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Kendo, The Way of The Sword – Kendo Techniques

Date Published: Last Update:2015/05/25 Traditional Culture , , ,

Kendo techniques are divided into shikake-waza (to initiate a strike) and ōji-waza (a response to an attempted strike). Kendoka who wish to use such techniques during practice or competitions, often practice each technique with a motodachi. This is a process that requires patience. First practicing slowly and then as familiarity and confidence builds, the kendoka and motodachi increase the speed to match and competition level.

Kendo Techniques

Shikake-waza (Attack Techniques)

These attack techniques are used to create suki (隙, means gap, break, or space) in an opponent by initiating an attack, or strike boldly when your opponent has created a suki. Such techniques include:


It means “consecutive attacks”. For example, kote-men is one of the consecutive attacks all the kendoka use a lot. There are two types. The first is for moving to the next waza after a failed first strike, and the second holds your opponent’s attention and posture to create the suki for a second strike. The former requires a continuous rhythm of correct strikes. The latter requires continuous execution of waza, to take advantage of your opponent’s suki.


Body and shinai will lose balance as you strike or when being attacked. This technique takes advantage of this to help execute a strike. A good example is Hikibana-kote, when a strike is made to an opponent’s kote as they feel threatened and raise their kensen as you push forward.


This provides a surprise attack, by lifting the shinai over your shoulder before striking. Here a skilful use of the kensen and spirited attack is crucial for effective katsugi-waza or luring your opponent into breaking his/her posture.


This can be used if one’s opponent’s kamae has no suki when your opponent tries to attack. Your opponent’s shinai is either knocked down from above or swept up from below with a resulting strike just when his/her kamae is broken.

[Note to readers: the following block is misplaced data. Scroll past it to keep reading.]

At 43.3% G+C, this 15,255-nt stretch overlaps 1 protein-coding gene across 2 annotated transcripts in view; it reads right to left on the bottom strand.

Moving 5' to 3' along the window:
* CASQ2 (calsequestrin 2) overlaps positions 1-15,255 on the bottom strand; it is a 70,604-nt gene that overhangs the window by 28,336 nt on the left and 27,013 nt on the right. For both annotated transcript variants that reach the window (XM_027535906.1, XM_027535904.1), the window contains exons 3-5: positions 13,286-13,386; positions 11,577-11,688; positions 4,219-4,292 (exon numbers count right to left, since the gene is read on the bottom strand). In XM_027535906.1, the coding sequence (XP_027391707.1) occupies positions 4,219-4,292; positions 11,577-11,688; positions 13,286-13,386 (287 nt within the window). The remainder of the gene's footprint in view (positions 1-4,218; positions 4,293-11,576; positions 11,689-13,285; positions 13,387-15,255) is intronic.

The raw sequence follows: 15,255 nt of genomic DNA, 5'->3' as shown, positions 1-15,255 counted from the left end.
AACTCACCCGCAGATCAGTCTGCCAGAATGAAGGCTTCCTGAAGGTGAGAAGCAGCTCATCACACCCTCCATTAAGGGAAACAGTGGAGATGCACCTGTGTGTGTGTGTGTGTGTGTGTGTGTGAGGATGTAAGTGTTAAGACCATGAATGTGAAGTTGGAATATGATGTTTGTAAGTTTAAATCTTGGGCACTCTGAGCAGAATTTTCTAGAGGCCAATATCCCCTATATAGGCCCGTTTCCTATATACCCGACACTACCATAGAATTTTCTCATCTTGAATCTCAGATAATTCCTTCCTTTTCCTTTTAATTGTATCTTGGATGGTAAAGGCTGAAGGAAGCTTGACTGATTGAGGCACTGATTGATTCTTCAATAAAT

This technique involves striking your opponent as you realise he/she is about to strike. This is because their concentration will be on striking and their posture will have no flexibility to respond. Thus debana-waza is ideal. This can be to any part of your opponent’s body, with valid strikes being: debana-men, debana-kote, and debana-tsuki.


In maki waza, you hook your opponent shinai with your shinai and spin up or down your opponent’s shinai.

If you execute this technique with the right timing and the right amount of strength, you will actually spin off your opponent shinai from his/her hands.


This is a technique used when one’s opponent has weak kisei (spirit, vigour) or when they yield a suki under pressure. Always hold kisei and strike quickly.

Oji-waza (Counter-attack Techniques)

These counter-attack techniques are performed by executing a strike after responding or avoiding an attempted strike by your opponent. This can also be achieved by inducing the opponent to attack, then employing one of the oji-waza.


Avoiding an attack from another, then instantly responding. Here, timing has to be correct. A response that is too slow or fast may not be effective. Therefore close attention to an opponent’s every move is required.


If struck by an opponent’s shinai, this technique sweeps up their shinai in a rising-slide motion, with the right (ura) or left (omote) side of the shinai. Then strike in the direction of their shinai, or at the suki resulting from their composure’s collapse. This technique needs to be smooth. That is, don’t separate the rising-slide motion and the upward-sweeping motion or it will not be successful. Valid strikes include: men-suriage-men, kote-suriage-men, kote-suriage-kote, and tsuki-suriage-men.


This waza knocks an opponent’s shinai to the right or left. This neutralises a potential strike and gives the ideal chance to strike as an opponent is off-balance. For success, an opponent’s maai has to be correctly perceived and then one knocks down their shinai before their arm fully extends. Valid examples are: do-uchiotoshi-men and tsuki-uchiotoshi-men.


This technique is a response. As an opponent strikes, you parry their shinai with yours. Then flip over (turn over your hands) and strike their opposite side. Valid strikes include:men-kaeshi-men, men-kaeshi-kote, men-kaeshi-do, kote-kaeshi-men, kote-kaeshi-kote, and do-kaeshi-men.

To get a glimpse how to perform these techniques, watch this video:


1. Kendo. Wikipedia.

2. Kendo Techniques. Kendo Guide.

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